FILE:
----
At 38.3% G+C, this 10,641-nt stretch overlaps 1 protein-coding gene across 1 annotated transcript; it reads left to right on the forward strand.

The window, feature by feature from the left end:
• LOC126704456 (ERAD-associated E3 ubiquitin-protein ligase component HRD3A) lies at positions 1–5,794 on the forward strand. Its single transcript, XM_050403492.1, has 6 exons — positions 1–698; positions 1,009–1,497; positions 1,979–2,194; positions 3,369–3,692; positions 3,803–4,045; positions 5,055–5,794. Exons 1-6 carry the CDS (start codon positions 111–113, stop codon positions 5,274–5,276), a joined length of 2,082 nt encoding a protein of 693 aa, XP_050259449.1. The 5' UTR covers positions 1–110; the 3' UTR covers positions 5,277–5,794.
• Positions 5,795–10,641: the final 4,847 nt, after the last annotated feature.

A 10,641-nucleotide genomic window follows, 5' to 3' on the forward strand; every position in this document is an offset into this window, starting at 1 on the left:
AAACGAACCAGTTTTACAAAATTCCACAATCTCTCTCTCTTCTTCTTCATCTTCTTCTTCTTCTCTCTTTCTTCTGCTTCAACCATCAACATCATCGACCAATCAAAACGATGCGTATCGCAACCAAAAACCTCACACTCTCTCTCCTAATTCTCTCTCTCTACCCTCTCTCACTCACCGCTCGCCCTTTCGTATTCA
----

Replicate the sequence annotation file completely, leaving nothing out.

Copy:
At 38.3% G+C, this 10,641-nt stretch overlaps 1 protein-coding gene across 1 annotated transcript; it reads left to right on the forward strand.

The window, feature by feature from the left end:
• LOC126704456 (ERAD-associated E3 ubiquitin-protein ligase component HRD3A) lies at positions 1–5,794 on the forward strand. Its single transcript, XM_050403492.1, has 6 exons — positions 1–698; positions 1,009–1,497; positions 1,979–2,194; positions 3,369–3,692; positions 3,803–4,045; positions 5,055–5,794. Exons 1-6 carry the CDS (start codon positions 111–113, stop codon positions 5,274–5,276), a joined length of 2,082 nt encoding a protein of 693 aa, XP_050259449.1. The 5' UTR covers positions 1–110; the 3' UTR covers positions 5,277–5,794.
• Positions 5,795–10,641: the final 4,847 nt, after the last annotated feature.

A 10,641-nucleotide genomic window follows, 5' to 3' on the forward strand; every position in this document is an offset into this window, starting at 1 on the left:
AAACGAACCAGTTTTACAAAATTCCACAATCTCTCTCTCTTCTTCTTCATCTTCTTCTTCTTCTCTCTTTCTTCTGCTTCAACCATCAACATCATCGACCAATCAAAACGATGCGTATCGCAACCAAAAACCTCACACTCTCTCTCCTAATTCTCTCTCTCTACCCTCTCTCACTCACCGCTCGCCCTTTCGTATTCA